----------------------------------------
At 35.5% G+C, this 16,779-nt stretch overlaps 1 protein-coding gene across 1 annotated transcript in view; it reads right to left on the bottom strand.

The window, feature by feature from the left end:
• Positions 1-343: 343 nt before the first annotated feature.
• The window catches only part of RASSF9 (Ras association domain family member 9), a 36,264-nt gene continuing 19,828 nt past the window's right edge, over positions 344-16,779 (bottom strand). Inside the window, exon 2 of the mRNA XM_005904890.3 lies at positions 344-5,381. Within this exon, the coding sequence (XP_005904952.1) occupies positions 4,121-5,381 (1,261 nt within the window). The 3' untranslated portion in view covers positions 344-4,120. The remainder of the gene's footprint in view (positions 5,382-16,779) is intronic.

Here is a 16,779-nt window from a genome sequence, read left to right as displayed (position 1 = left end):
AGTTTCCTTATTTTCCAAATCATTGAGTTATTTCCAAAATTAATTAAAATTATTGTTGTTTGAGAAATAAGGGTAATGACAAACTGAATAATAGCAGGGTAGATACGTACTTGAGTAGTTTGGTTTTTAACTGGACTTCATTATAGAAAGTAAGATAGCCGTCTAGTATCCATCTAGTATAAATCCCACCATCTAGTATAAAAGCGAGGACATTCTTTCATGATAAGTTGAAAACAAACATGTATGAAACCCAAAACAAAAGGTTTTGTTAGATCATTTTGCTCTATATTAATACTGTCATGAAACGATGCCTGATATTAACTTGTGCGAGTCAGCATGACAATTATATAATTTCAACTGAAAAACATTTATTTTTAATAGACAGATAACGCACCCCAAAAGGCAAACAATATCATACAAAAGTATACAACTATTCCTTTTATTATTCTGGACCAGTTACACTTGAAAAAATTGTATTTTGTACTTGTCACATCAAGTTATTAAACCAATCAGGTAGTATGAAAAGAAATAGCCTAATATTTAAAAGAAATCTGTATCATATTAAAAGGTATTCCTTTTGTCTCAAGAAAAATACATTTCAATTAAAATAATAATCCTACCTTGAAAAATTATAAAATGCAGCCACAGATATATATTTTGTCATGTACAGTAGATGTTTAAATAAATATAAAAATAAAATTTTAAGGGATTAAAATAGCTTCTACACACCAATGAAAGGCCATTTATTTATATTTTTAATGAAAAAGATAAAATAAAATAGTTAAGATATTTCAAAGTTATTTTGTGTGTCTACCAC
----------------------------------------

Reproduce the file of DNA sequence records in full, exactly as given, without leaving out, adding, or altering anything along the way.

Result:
At 35.5% G+C, this 16,779-nt stretch overlaps 1 protein-coding gene across 1 annotated transcript in view; it reads right to left on the bottom strand.

The window, feature by feature from the left end:
• Positions 1-343: 343 nt before the first annotated feature.
• The window catches only part of RASSF9 (Ras association domain family member 9), a 36,264-nt gene continuing 19,828 nt past the window's right edge, over positions 344-16,779 (bottom strand). Inside the window, exon 2 of the mRNA XM_005904890.3 lies at positions 344-5,381. Within this exon, the coding sequence (XP_005904952.1) occupies positions 4,121-5,381 (1,261 nt within the window). The 3' untranslated portion in view covers positions 344-4,120. The remainder of the gene's footprint in view (positions 5,382-16,779) is intronic.

Here is a 16,779-nt window from a genome sequence, read left to right as displayed (position 1 = left end):
AGTTTCCTTATTTTCCAAATCATTGAGTTATTTCCAAAATTAATTAAAATTATTGTTGTTTGAGAAATAAGGGTAATGACAAACTGAATAATAGCAGGGTAGATACGTACTTGAGTAGTTTGGTTTTTAACTGGACTTCATTATAGAAAGTAAGATAGCCGTCTAGTATCCATCTAGTATAAATCCCACCATCTAGTATAAAAGCGAGGACATTCTTTCATGATAAGTTGAAAACAAACATGTATGAAACCCAAAACAAAAGGTTTTGTTAGATCATTTTGCTCTATATTAATACTGTCATGAAACGATGCCTGATATTAACTTGTGCGAGTCAGCATGACAATTATATAATTTCAACTGAAAAACATTTATTTTTAATAGACAGATAACGCACCCCAAAAGGCAAACAATATCATACAAAAGTATACAACTATTCCTTTTATTATTCTGGACCAGTTACACTTGAAAAAATTGTATTTTGTACTTGTCACATCAAGTTATTAAACCAATCAGGTAGTATGAAAAGAAATAGCCTAATATTTAAAAGAAATCTGTATCATATTAAAAGGTATTCCTTTTGTCTCAAGAAAAATACATTTCAATTAAAATAATAATCCTACCTTGAAAAATTATAAAATGCAGCCACAGATATATATTTTGTCATGTACAGTAGATGTTTAAATAAATATAAAAATAAAATTTTAAGGGATTAAAATAGCTTCTACACACCAATGAAAGGCCATTTATTTATATTTTTAATGAAAAAGATAAAATAAAATAGTTAAGATATTTCAAAGTTATTTTGTGTGTCTACCAC